|Ennui's debut is an incredibly intense album for Doom Metal standards, and especially for Funeral Doom.|
|Georgia isn’t really a country that is known for its metal scene. In fact, Extreme Doom band Ennui is the first I’ve heard to come from that area. Interestingly enough, I had actually seen quite a bit of promotion for the band’s first album, ’Mze Ukunisa’ before listening to it. For a band that is brand new, comes from an area that is practically unknown in the metal scene, and is signed with such an obscure label (MFL Records, which had only released a split between Ego Depths and Who Dies in Siberian Slush prior to this album), I had wondered what it was that was making Ennui gain so much attention in such little time. However, upon to the album, it became clear to me as to why Ennui is gaining fans so quickly.
It is typical for a Funeral Doom band to start an album off slowly, beginning with a melancholic keyboard intro and progressively building up to the moment when the guitars come in. However, Ennui grabs its listener’s attention immediately, opening the album with an abrasive, crawling guitar riff, complemented by a haunting synthesizer melody. This sets the mood for the entire album, letting the listener know they are to abandon all hope of hearing something accessible or melodic. In each song, Ennui paints a desolate and solemn soundscape with monumental heaviness and crushing emotion. With every strum of the distorted guitars, the weight of the world plummets down on the listener again and again, only letting up for brief breakdowns. Calm, yet foreboding, passages of clean guitars and synthesizers occasionally weave through the mire of depressive riffs, only to prepare the listener for when the music will pick up the pace. At many points during the album, the music breaks away from its lethargic Funeral Doom mould with pounding up-tempo sections, even reaching Black and Death Metal speeds during the climaxes of ‘Dead Desires’ and ‘Maybe the Time Shall Come’. The final touch that ties this symphony of vitriol together is a deep and monstrous roar that cringes out lyrics written in the band’s native tongue. These inhuman growls compete with the cavernous grunts heard in Comatose Vigil and Tyranny, as well as the sick gutturals of Death Metal and Grindcore bands, in its depth and sheer ferocity. However, this immensely dark voice never dominates the music, allowing the guitar melodies to remain in the foreground at all times. This is also the case with the drumming. While the drums are surprisingly technical for a Doom album, they are easily subdued beneath the riffs.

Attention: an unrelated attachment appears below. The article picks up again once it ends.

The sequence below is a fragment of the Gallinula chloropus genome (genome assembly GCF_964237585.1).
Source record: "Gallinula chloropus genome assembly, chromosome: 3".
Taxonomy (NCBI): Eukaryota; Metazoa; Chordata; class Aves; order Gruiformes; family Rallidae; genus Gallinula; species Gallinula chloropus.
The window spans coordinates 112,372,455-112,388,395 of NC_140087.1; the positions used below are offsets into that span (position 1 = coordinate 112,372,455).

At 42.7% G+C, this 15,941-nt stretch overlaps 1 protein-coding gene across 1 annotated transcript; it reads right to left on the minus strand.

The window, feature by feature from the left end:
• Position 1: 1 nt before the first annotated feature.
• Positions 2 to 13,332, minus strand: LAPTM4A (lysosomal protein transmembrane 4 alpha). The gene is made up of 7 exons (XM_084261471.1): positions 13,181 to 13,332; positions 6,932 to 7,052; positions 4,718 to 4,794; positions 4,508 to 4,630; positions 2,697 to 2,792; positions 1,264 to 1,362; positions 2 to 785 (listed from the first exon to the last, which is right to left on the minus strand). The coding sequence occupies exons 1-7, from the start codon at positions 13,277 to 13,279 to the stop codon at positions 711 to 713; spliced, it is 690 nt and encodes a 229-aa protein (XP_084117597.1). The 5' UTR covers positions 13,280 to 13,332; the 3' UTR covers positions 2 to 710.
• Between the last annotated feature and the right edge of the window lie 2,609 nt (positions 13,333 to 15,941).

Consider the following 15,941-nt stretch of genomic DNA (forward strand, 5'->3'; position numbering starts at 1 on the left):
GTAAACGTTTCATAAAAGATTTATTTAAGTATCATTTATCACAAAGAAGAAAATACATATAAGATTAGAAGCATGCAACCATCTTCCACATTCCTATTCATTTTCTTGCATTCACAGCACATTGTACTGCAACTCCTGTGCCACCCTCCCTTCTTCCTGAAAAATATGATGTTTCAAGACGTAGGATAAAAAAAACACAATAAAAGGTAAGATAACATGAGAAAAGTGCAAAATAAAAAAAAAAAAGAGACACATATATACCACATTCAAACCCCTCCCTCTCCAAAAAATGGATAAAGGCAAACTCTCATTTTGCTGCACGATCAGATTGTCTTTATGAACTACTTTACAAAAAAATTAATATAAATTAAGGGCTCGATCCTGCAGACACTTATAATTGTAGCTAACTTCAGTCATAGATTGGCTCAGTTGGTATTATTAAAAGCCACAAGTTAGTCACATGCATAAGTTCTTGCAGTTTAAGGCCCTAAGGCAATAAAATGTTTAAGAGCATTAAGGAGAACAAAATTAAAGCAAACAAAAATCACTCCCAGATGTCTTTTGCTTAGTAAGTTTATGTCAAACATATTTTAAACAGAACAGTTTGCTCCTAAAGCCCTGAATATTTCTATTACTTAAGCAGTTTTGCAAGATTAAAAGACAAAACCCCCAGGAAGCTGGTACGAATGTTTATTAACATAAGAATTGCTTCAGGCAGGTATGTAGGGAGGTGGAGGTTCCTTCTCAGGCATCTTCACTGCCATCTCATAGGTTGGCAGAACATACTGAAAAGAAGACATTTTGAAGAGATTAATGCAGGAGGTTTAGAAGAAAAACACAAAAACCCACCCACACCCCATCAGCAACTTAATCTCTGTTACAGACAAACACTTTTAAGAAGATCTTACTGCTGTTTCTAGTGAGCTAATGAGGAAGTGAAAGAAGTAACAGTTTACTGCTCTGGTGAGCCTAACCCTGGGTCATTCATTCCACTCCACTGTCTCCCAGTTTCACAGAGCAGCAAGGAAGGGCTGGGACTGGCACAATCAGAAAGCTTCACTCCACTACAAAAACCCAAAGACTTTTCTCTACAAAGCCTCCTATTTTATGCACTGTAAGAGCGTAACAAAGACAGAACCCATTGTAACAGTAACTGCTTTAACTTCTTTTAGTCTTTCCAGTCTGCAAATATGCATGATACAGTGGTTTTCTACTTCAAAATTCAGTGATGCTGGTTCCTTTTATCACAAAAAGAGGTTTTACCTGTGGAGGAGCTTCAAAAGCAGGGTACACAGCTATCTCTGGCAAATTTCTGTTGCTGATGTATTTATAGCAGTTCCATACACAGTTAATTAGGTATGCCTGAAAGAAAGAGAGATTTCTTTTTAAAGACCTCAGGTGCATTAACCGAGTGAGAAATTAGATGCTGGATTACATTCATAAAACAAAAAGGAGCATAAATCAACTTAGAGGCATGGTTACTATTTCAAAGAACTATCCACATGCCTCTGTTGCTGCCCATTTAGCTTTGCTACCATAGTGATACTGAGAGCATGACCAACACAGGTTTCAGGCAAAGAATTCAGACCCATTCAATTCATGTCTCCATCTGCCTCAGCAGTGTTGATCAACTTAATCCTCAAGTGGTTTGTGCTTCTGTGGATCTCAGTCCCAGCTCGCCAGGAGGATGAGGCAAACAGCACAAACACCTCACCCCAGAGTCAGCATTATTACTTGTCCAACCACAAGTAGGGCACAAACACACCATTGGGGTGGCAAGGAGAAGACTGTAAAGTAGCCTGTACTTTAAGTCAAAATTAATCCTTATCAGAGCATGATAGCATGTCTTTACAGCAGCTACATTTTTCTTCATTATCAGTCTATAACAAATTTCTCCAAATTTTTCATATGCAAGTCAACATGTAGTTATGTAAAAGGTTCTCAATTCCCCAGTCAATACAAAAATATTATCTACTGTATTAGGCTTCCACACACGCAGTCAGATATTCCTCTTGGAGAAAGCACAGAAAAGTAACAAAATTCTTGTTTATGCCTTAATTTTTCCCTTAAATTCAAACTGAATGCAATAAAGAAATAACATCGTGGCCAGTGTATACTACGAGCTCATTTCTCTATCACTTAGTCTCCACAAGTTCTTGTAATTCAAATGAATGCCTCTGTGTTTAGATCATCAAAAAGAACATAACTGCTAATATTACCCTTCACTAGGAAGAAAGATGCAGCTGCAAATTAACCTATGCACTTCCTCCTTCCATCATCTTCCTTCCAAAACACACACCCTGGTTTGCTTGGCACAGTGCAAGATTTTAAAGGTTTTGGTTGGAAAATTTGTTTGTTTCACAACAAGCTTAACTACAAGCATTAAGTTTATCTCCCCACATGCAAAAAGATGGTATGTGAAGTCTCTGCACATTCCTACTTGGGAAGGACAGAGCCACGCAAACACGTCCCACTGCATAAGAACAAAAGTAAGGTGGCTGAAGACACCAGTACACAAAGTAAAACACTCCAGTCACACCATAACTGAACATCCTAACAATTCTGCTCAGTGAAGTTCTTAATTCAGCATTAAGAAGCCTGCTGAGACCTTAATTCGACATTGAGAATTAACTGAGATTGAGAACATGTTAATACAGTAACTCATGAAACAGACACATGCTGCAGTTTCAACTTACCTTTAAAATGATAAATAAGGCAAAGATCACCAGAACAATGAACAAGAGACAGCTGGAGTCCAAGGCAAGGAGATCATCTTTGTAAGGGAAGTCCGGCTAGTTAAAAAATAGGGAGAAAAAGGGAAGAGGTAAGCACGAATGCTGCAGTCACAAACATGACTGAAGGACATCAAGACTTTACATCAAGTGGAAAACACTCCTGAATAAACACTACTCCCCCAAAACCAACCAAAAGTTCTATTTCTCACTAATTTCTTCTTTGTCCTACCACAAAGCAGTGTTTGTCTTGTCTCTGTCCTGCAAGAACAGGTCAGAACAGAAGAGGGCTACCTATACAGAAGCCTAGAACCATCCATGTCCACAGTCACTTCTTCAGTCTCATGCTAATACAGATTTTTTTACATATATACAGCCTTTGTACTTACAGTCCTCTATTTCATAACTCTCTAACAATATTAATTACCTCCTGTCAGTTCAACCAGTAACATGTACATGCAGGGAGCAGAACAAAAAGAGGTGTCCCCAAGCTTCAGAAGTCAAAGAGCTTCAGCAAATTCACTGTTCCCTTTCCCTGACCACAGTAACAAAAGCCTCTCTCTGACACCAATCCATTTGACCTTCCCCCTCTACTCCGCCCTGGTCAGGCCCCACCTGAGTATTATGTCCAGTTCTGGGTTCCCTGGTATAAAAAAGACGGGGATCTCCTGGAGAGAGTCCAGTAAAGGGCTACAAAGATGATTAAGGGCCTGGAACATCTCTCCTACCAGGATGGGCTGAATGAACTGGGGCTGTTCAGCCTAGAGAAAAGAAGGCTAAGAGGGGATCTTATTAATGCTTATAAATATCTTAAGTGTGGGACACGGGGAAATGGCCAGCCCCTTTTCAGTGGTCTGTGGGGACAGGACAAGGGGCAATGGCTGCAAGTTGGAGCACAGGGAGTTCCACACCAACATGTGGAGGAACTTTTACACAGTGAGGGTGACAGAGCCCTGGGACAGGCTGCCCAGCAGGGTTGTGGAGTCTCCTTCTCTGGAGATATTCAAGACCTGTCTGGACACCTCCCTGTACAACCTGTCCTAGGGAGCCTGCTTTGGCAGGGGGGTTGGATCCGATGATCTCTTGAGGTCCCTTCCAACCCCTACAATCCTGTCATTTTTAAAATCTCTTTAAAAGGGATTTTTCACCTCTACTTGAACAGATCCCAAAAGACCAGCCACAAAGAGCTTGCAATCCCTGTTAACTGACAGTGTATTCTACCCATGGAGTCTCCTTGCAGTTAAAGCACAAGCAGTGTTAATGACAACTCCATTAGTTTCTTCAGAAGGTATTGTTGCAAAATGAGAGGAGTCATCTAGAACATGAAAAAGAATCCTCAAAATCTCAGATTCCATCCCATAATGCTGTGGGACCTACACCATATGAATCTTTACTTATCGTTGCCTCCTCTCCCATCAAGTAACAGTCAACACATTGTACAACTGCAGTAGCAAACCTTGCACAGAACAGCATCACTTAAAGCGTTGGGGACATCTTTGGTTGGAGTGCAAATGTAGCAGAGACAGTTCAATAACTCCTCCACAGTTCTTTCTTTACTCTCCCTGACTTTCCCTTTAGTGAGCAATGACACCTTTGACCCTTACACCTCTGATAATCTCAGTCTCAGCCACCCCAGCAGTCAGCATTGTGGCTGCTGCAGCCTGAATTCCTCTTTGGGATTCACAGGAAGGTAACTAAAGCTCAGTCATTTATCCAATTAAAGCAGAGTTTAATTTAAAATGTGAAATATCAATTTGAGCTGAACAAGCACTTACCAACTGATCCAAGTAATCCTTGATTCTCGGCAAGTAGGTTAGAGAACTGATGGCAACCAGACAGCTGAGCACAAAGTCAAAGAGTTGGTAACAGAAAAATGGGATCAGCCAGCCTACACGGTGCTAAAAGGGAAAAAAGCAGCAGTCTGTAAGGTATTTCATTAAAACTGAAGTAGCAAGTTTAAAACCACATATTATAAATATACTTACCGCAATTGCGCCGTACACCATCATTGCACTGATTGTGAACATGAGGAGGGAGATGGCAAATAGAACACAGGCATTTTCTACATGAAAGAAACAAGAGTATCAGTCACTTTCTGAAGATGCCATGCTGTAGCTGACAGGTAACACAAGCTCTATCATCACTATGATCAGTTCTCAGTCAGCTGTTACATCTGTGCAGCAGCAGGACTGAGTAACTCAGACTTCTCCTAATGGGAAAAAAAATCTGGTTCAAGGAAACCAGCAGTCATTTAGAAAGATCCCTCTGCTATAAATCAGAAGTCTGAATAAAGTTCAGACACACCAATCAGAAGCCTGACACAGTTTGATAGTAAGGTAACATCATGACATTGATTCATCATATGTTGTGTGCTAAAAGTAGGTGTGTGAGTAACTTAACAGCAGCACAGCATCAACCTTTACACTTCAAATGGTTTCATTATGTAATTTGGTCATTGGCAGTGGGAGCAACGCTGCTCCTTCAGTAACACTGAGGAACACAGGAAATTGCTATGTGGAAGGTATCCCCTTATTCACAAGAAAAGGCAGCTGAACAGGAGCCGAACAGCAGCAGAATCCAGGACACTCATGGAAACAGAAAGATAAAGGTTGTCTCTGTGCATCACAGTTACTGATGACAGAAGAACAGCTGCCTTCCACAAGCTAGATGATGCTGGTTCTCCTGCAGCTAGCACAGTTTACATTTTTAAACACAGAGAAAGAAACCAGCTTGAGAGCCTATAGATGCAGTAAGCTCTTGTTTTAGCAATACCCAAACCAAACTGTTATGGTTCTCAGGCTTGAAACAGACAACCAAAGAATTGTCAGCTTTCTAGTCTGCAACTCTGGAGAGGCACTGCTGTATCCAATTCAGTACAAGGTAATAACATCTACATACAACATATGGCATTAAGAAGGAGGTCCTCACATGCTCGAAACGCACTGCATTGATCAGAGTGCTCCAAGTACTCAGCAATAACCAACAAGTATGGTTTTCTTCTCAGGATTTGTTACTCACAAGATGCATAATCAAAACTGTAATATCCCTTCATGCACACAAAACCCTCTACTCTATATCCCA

Needless to say, ‘Mze Ukunisa’ is an incredibly intense album for Doom Metal standards, and especially for Funeral Doom. This is a style of music that is characterized by pure minimalism through its use of repetition and droning rhythms, yet Ennui has successfully defied these basic criteria in order to create something of their own. The only real negative aspect about ’Mze Ukunisa’ is that I find it to be somewhat unmemorable. The album was able to capture my attention and keep me drawn in consistently throughout, but once it was over, it was soon forgotten. There weren’t many special moments in the album that were significant enough to really blow me away, nor did any of the songs stand out more than the others. I believe ’Mze Ukunisa’ truly shines when it is listened to in its entirety, allowing the compositions to flow into one another and form a whole. The album is sure to become an essential for Funeral Doom enthusiasts, as well as those who enjoy the Extreme Doom/Death of Ahab, Asunder, and Ataraxie.
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1. Flowers of Silence
2. Dead Desires
3. Maybe the Time Shall Come
4. The Way of my Life’s End
5. Frozen Candle
6. Memento Mori
Duration : Approx. 76 minutes
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